Dr. Lakshmi’s account also tells of the women’s regiment’s participation in guerrilla attacks in Burma, to which the unit had been deployed in 1944 and 1945. The unit disbanded in 1945, at a time when the turning tide of the war in Burma had the Japanese Imperial Army and the INA in retreat.

The area where the apothecary building was.

The area where the apothecary building was.

As controversial as Subhas Chandra Bose and the INA, due to their collaboration with the occupying Japanese army, may be, the memory of the Bose and INA is one that has been kept alive here in Singapore. A marker at the Esplanade stands at the site of a memorial of the INA, now a historical site.

The INA memorial at Esplanade, marked with the words Ittehad, Itmad aur Qurbani, which in Urdu means Unity, Faith and Sacrifice  (National Archives photograph).

While the INA and Bose have not been forgotten, little however is now said of the Rani of Jhansi regiment and of Dr. Lakshmi, who passed away at the age of 97 in India in 2012. Like the gaol, the grounds of which the regiment also had its roots sunk into, the few physical reminders left have now been swept away by faceless buildings the man on the street struggles to find a connection to. That connection, brought about by the everyday things that drew us to the area and the many stories its buildings told of the history not just of one of Singapore’s oldest roads, but also of Singapore itself, is one that now seems to forever be broken.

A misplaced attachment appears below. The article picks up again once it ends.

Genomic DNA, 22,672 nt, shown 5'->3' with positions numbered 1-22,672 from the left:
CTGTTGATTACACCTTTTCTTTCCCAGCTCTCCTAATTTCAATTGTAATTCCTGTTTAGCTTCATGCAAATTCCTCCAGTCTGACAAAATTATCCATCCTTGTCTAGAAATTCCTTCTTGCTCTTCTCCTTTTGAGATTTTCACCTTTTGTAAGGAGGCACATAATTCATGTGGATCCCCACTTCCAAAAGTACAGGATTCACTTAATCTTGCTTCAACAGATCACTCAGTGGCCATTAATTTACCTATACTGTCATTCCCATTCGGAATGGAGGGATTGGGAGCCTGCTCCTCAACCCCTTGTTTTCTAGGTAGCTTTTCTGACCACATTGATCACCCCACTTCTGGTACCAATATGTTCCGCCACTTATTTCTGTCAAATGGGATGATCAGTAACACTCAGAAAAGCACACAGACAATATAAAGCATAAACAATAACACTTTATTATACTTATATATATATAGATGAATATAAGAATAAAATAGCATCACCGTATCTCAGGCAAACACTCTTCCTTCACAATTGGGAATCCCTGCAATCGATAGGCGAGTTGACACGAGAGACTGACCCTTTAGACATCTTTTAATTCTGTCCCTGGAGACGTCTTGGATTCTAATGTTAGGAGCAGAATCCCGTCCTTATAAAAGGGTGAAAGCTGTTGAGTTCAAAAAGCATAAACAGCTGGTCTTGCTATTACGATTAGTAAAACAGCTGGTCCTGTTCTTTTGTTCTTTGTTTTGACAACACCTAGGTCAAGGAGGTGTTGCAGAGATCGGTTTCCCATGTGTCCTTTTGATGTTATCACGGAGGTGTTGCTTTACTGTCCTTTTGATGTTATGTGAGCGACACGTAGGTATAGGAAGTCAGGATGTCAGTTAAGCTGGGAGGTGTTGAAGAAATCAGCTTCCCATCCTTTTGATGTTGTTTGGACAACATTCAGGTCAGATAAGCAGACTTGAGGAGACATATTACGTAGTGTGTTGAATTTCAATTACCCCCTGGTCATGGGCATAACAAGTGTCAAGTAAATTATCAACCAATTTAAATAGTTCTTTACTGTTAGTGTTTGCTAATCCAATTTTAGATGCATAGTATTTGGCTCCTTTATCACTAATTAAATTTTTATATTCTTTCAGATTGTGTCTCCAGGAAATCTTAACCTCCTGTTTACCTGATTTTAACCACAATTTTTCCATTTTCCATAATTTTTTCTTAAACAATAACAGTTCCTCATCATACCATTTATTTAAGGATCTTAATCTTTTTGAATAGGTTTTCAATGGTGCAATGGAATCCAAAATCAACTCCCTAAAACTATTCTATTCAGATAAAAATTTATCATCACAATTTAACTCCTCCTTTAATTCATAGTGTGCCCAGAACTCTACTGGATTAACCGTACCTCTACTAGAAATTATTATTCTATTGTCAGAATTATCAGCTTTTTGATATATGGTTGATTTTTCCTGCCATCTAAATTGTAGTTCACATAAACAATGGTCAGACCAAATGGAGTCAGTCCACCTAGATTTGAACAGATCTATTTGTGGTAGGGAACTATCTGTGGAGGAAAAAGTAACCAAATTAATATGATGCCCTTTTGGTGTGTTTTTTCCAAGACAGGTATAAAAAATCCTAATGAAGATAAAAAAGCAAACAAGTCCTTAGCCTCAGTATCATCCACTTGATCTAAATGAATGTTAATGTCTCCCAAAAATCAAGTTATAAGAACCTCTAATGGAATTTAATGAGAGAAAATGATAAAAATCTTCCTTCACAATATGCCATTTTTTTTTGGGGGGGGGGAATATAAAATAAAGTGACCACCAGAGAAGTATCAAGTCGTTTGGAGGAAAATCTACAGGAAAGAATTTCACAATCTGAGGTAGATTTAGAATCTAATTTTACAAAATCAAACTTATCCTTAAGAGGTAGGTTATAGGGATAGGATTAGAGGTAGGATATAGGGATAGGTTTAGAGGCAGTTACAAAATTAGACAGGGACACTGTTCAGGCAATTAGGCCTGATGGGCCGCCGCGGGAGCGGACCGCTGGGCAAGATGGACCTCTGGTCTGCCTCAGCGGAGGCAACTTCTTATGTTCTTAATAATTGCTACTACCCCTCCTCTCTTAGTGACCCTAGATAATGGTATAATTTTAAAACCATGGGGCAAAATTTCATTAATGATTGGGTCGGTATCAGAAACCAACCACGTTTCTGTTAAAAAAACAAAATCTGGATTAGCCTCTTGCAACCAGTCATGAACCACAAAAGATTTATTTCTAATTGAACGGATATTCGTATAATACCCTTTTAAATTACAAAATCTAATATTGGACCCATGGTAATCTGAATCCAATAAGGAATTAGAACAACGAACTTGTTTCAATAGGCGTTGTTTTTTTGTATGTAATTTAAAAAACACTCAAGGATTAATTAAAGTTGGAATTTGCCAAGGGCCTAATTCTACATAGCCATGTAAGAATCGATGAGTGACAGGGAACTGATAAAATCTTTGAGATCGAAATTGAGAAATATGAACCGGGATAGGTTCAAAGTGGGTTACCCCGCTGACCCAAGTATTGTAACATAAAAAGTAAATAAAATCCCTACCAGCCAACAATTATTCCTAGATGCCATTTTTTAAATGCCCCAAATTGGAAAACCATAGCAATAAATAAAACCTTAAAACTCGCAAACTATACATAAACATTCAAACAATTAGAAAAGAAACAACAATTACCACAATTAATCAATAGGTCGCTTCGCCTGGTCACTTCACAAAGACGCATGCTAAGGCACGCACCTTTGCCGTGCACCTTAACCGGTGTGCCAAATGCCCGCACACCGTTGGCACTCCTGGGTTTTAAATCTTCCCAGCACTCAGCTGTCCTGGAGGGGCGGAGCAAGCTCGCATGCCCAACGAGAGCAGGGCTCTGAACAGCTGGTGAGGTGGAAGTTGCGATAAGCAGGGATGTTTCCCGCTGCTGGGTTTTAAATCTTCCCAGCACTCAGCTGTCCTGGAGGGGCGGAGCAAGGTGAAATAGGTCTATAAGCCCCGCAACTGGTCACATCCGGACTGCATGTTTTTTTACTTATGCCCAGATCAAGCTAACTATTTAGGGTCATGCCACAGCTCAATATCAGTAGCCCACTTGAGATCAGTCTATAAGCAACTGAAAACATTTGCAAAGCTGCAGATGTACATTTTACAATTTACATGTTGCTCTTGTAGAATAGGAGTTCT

BRITISH REOCCUPATION OF SINGAPORE, 1945

A view down Bras Basah Road following the surrender in 1945, © IWM (IND 4817). The structures of the former goal – used by the Rani of Jhansi regiment as a training camp, can be seen at what would have been the gaol’s northwest corner.

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So, it wasn’t the cat after all!

17 06 2010

So it wasn’t really the cat after all, or the dog for that matter. The PUB confirmed this in a statement issued late this afternoon. Quoting a Channel NewsAsia report, “in its statement the PUB said the drain’s capacity is adequate as it has handled previous rains of similar intensity”. In the statement, the PUB blamed the flooding on the build up of debris which were trapped in a culvert near Delfi Orchard. The culvert which diverts water from Nassim and Cuscaden Road into two sections of Stamford Canal, runs along Orchard Road. As a result of the heavy build-up of debris the rainwater from the heavy rainfall was diverted to only one the sections of the canal.

High and dry ... this cat certainly wasn't the culprit, nor the dogs that were said to have fallen with the cats!